The defendant also argued that, because the government could not show “an established agency relationship that occurred in the United States,” “the term ‘agent’ is so vague that, as applied to her, it is unjustified and violat[ed]” the U.S. Constitution’s due process clauses.12 The court found merit in this argument. The court explained that “no court has interpreted the [FCPA or MLCA] or rendered a judicial decision that fairly discloses the manner in which [“agent”] may be applied to establish jurisdiction,” which “alone establishes the vagueness of the term.”13
What Comes Next?
All eyes will be on the Second Circuit’s decision in the current appeal in Hoskins to see how the panel applies the term “agent” to a foreign national who did not commit any relevant acts in the U.S. The Second Circuit may give a sufficient roadmap for the application of the term to undermine the vagueness argument that the defendant made to the Texas district court. For now, the Rafoi-Bleuler and Hoskins decisions give ammunition to foreign national criminal defendants located outside of the U.S. to argue that the government lacks jurisdiction when bringing charges using an agency theory where there is no direct or undisputed evidence that the foreign national was controlled by domestic principals engaged in conduct that violates the FCPA. Also, because of the court’s receptiveness to the defendant’s vagueness argument, the decision creates the possibility of more due process challenges to the FCPA and MLCA by foreign defendants.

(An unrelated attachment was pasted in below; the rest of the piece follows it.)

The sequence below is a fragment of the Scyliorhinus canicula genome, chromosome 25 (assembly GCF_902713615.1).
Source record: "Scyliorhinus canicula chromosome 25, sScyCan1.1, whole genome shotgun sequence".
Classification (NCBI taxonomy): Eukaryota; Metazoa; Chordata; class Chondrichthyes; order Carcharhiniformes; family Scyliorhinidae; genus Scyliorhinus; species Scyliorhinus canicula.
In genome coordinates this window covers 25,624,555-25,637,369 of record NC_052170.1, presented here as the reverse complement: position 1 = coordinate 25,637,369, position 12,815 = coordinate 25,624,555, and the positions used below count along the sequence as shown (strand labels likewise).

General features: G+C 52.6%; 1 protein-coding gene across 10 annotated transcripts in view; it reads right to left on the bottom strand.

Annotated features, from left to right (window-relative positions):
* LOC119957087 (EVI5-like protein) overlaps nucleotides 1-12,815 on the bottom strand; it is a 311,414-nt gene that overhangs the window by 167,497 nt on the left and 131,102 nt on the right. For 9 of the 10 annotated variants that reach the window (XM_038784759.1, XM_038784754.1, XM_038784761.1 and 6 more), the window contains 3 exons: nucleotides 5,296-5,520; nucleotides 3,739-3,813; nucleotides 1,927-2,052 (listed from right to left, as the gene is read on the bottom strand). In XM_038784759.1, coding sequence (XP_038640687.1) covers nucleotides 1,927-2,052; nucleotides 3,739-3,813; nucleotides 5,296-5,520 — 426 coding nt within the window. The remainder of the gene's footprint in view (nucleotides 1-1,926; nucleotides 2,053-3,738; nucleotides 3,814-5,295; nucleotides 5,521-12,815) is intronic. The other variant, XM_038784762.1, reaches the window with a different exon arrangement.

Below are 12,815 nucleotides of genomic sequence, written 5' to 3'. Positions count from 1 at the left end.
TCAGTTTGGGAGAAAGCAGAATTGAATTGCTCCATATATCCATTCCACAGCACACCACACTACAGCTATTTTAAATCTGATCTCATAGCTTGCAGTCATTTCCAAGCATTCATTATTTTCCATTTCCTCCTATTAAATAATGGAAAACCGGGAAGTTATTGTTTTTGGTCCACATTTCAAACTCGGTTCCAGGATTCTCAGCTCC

1 United States v. Rafoi-Bleuler, Case No. 4:17-CR-0514-7 (S.D. Tex. Nov. 10, 2021), Dkt. No. 255 (the “Decision”).
2 Decision at 13-14; see United States v. Hoskins, Case No. 3:12-CR-238 (JBA), 2020 WL 914302, at *2 (D. Conn. Mar. 9, 2020).
3 United States v. Hoskins, 902 F.3d 69, 97 (2d Cir. 2018).
4 See Decision at 5 n.6,
5 Id. at 3-5.
6 See id. at 13-14.
7 Id. at 15.
8 Id. at 6.
9 See id. at 15-16, 16 n.16.
10 Id. at 15.
11 Id. at 15-16.
12 Id. at 21.
13 Id. at 22.
This information is provided by Vinson & Elkins LLP for educational and informational purposes only and is not intended, nor should it be construed, as legal advice.